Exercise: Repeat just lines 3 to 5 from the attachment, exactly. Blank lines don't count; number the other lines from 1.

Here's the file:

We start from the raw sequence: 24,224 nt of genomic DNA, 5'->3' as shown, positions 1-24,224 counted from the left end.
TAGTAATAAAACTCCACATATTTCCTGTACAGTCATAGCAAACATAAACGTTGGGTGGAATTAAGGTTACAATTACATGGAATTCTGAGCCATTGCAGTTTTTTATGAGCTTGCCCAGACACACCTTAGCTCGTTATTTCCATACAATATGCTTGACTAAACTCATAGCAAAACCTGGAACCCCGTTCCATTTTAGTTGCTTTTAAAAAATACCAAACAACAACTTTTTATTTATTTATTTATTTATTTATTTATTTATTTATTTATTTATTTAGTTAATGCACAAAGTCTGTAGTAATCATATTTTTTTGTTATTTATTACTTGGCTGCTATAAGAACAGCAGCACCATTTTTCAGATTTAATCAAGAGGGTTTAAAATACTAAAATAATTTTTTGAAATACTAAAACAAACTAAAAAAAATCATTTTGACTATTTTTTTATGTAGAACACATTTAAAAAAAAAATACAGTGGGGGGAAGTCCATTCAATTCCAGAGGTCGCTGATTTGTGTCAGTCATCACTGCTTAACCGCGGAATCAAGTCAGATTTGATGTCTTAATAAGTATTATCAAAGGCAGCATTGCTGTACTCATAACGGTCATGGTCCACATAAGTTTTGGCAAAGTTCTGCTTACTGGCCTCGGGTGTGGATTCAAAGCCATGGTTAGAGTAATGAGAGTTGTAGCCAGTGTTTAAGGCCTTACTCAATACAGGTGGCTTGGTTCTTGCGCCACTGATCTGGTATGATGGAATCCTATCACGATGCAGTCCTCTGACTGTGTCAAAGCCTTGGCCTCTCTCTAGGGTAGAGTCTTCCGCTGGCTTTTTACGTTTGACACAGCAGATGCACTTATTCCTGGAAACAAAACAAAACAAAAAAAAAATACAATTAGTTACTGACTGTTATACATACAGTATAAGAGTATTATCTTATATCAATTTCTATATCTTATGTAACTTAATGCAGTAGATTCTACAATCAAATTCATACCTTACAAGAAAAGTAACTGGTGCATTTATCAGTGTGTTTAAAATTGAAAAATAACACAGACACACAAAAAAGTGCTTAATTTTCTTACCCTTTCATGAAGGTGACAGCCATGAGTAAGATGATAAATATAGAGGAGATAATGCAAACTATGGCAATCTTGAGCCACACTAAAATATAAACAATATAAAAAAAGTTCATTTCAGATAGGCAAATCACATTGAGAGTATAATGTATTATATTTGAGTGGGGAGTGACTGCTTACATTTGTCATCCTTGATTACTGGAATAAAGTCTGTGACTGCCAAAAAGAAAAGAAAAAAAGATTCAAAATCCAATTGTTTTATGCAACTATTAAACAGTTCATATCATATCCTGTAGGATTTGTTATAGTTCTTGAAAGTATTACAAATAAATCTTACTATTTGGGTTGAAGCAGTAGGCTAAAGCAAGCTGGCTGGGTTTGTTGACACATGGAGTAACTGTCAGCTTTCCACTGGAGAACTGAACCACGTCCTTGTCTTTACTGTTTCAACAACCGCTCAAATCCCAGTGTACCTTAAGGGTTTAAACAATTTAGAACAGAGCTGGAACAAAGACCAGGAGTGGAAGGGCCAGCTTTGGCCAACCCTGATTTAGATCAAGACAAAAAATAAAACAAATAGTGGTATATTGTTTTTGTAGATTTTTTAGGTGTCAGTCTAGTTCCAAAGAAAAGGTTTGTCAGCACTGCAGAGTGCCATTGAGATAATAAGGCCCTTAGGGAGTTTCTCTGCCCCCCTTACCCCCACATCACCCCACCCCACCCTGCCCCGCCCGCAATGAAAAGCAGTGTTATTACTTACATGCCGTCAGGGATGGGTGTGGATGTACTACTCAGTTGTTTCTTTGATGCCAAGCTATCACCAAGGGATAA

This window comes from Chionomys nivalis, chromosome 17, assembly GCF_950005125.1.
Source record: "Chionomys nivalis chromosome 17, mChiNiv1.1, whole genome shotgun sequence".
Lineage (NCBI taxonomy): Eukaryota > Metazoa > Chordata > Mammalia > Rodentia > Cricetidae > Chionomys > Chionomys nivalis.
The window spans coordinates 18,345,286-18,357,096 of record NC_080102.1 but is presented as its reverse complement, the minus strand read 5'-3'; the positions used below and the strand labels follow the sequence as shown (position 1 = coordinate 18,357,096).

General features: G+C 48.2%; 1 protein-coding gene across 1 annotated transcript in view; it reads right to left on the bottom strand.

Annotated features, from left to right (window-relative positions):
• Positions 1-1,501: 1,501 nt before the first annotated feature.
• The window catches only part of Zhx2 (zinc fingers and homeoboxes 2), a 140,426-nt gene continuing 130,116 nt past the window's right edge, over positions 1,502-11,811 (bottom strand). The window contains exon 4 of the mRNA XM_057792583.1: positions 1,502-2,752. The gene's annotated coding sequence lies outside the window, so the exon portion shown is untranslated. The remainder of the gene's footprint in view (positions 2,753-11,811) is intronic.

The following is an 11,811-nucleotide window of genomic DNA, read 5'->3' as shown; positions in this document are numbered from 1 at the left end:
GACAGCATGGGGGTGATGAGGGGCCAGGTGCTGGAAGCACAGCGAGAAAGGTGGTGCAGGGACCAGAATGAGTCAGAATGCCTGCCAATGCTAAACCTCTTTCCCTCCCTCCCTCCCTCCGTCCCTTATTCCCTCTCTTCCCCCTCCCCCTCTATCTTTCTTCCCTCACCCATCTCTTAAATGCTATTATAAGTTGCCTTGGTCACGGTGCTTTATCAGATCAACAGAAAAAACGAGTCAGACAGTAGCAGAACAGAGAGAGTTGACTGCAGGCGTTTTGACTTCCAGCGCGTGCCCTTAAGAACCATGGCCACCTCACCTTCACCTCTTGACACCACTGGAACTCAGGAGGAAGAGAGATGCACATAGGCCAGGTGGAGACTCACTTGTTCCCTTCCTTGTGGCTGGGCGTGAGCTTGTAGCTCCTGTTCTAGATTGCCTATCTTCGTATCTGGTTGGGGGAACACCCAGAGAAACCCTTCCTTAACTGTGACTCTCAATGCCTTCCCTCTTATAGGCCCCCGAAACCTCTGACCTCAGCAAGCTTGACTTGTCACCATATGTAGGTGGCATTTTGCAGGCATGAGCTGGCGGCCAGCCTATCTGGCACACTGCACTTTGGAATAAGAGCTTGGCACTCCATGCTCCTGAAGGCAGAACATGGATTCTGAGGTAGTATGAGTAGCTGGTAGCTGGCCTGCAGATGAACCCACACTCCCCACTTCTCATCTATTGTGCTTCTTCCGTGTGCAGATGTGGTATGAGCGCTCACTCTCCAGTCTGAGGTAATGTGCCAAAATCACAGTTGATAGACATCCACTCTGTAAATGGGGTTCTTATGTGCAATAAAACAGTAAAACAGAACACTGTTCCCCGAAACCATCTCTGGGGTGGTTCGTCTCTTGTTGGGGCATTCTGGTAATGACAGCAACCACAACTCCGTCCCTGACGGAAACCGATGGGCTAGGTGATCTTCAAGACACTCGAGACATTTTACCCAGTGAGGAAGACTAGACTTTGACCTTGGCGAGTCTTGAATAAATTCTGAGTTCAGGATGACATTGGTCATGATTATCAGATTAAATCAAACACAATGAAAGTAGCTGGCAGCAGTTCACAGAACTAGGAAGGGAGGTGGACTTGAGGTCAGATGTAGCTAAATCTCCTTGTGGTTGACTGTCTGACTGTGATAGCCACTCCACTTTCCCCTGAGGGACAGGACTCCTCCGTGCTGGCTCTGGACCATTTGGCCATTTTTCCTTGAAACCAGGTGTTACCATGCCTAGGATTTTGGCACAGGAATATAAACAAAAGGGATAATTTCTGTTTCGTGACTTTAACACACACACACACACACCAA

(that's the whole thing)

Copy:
This window comes from Chionomys nivalis, chromosome 17, assembly GCF_950005125.1.
Source record: "Chionomys nivalis chromosome 17, mChiNiv1.1, whole genome shotgun sequence".
Lineage (NCBI taxonomy): Eukaryota > Metazoa > Chordata > Mammalia > Rodentia > Cricetidae > Chionomys > Chionomys nivalis.